2)      A model portfolio of the hybrid stocks, U.S. bonds, U.S. REITs, and precious metals indices yielded an annualized return of 8.5% compared to the benchmark 5.7% return.   Equal amounts were invested in every index at the beginning of the 1997-2011 holding period.

3)      VT tracks the FTSE Global All-Cap index.

4)      Charts 3 and 4 ( below) summarize the 5 year performance of the revised SmallTrades ETF Portfolio as determined by an updated ETFportfolioDESIGNER2.  The best rebalancing strategy is to correct a 28% “rebalance signal”.

chart 3

chart 3

chart 4

chart 4

Portfolio Mechanics

The SmallTrades ETF Portfolio is modified by substituting VT for VWO without changing the original allocation plan.  Twenty five percent of the portfolio’s market value is allocated to four asset classes represented by VT, VNQ, AGG, and the combined GLD-SGOL holdings –[comment: GLD and SGOL are operationally equivalent except that they store gold bullion in different vaults located in London and Zurich.  The split vaults help protect from physical damage and theft in one vault]–.  The Portfolio will be rebalanced when any asset class deviates outside the 72-128% range of expected market values.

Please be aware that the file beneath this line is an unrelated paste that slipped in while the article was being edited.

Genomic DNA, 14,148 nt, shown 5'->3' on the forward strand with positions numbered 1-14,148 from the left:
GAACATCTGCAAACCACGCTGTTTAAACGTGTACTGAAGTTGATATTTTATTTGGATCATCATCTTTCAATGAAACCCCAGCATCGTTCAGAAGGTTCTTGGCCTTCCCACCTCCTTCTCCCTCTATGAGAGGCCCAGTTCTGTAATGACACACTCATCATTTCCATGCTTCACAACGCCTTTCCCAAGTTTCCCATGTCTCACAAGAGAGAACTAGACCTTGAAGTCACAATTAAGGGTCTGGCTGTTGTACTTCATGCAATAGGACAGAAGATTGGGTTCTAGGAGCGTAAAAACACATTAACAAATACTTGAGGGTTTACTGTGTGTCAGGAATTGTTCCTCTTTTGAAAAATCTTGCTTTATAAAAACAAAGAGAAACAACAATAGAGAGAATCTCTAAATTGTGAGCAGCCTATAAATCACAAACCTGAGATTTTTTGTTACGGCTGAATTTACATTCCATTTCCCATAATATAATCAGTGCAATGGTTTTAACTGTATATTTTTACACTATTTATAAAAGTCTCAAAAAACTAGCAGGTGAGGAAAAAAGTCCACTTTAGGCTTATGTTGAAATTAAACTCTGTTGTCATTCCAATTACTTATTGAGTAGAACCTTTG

References

1.           Emerging markets, Locus of extremity.  Developing economies struggle to cope with a new world. The Economist.  2/1/2014

2.           Paul Wiseman and Joshua Freed.  Markets staggered by global concerns. Associated Press. 1/25/2014.

3.           Emerging economies; When giants slow down. The Economist  7/27/2013.

4.           FTSE Factsheet.  12/31/2013.


Design of the investable ETF portfolio

August 28, 2013